Vouchers can be used to pay all categories of workers unless the client has (or has had in the recent past) an employment relationship with the worker concerned. Only agricultural firms are bound to specific categories of workers. These include students, retirees, unemployed people, and beneficiaries of income support.
Income thresholds have also been set. The €5,000 cap on annual income earned through vouchers by a single worker has been reintroduced, as has the cap on the total wage that can be paid by a client, to a single worker, now set at €2,500 and applying to all categories of clients.
Finally, clients too are now subject to a maximum threshold in the use of vouchers, set at €5,000 of pay per year.
Workers’ rights and pay
As was previously the case, voucher-based workers are insured against accidents at work and their social security contributions are paid for pensions purposes only. Voucher-based workers have basic legal rights to breaks and daily and weekly rest periods.
Their minimum hourly pay entitlement varies. Individual clients must pay at least €8 per hour, plus a further €2 to cover pension contributions, insurance against accidents at work, and administrative costs for INPS service management. Other clients must pay at least €36 per day and €9 per hour. This adds up to €3 per hourly contribution and a 1% levy to fund administrative costs.
For agricultural firms, the INPS has set the minimum pay in line with collective bargaining provisions. Minimum pay for voucher-paid work ranges from €6.56 to €9.65 an hour, depending on the task and provided that the client pays for at least four hours of work.
Payments to voucher-based workers are not subject to individual income tax. Voucher-based wages are paid by the INPS no later than the 15th day of the month following the month in which the work was done, as per clients’ communications. Individual clients must notify that the work activity has been performed; other clients must communicate the expected time and date of its performance in advance (though this declaration can be repealed over the three days following the end of the activity). Communications are also forwarded to the worker concerned by the INPS.
Social partner reactions
The Italian Confederation of Workers’ Unions (CISL) and the Union of Italian Workers (UIL) consider the developments concerning vouchers unreasonable. These two union federations, while sharing CGIL’s concerns about the possible abuse of vouchers, did not support CGIL’s legislative and referendum strategy. Instead, CISL and UIL wanted targeted revisions to be discussed with social partners, with the aim of allowing the use of vouchers solely in exceptional and occasional circumstances. The Secretary General of CISL also called for voucher-based work to be directly regulated through collective bargaining.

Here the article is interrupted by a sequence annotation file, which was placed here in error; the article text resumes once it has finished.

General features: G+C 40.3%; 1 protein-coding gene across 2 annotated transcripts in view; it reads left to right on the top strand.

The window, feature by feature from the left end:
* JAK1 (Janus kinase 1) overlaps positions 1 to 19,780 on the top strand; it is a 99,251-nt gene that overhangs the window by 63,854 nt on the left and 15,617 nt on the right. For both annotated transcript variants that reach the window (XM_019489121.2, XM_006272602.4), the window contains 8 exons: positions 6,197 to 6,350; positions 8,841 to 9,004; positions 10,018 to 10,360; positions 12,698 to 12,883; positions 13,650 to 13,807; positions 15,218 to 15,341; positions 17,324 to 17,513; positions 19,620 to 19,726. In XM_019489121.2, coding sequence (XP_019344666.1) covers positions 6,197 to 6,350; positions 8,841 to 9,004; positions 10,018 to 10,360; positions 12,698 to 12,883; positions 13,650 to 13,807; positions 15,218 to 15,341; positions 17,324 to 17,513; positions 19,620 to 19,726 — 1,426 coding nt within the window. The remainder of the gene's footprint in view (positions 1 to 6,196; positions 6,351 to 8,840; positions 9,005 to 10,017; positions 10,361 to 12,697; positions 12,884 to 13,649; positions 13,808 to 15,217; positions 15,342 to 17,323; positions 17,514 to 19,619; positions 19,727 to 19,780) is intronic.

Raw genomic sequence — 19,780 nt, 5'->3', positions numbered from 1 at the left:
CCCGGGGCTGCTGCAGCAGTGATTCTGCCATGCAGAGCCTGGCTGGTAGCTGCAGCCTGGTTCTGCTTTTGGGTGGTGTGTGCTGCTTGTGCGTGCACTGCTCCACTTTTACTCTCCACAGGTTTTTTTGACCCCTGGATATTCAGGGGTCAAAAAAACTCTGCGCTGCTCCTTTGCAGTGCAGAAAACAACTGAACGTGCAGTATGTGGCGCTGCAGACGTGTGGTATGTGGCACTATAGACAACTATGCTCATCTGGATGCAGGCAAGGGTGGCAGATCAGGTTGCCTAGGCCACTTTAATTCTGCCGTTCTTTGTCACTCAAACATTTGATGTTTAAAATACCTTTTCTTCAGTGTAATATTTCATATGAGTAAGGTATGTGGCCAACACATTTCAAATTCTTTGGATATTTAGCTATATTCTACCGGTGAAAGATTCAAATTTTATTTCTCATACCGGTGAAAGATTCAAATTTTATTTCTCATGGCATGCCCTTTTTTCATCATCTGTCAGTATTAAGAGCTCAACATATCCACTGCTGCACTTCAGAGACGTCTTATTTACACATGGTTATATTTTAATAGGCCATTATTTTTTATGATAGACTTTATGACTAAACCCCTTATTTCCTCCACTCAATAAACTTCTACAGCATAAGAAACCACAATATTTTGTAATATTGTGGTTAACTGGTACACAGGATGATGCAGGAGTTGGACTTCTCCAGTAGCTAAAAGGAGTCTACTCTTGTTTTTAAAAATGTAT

Many employers’ organisations had earlier voiced their concerns when the government first repealed the legislation covering voucher-based work, fearing it risked triggering a rise in undeclared work. Employers’ organisations representing agricultural firms and small and medium-sized enterprises (SMEs) were particularly concerned. SMEs saw the new provisions as necessary to allow businesses to manage peaks in production, especially in tourism-related activities; however, they protested at the ban on voucher use by companies with more than five permanent employees.
After the first approval of the new provisions at the Deputy Chamber Budget Committee on 27 May 2017, CGIL started an online petition criticising the voucher-based work regime, particularly the few conditions limiting the use of vouchers and the loose rules on communication of work activities. The laxity of these rules leaves clients the possibility of avoiding notifying the INPS of working activities and hence denying the payment itself. Moreover, the union said it viewed the reintroduction of vouchers following the cancellation of the referendum as unconstitutional. The government has rejected this accusation, saying that since the new regulations fully prevent the risk of abuse, they address the main argument behind the referendum proposal.
The Constitutional Court and the Supreme Court could be called to rule on the dispute, as CGIL has declared its intention to file a recourse soon.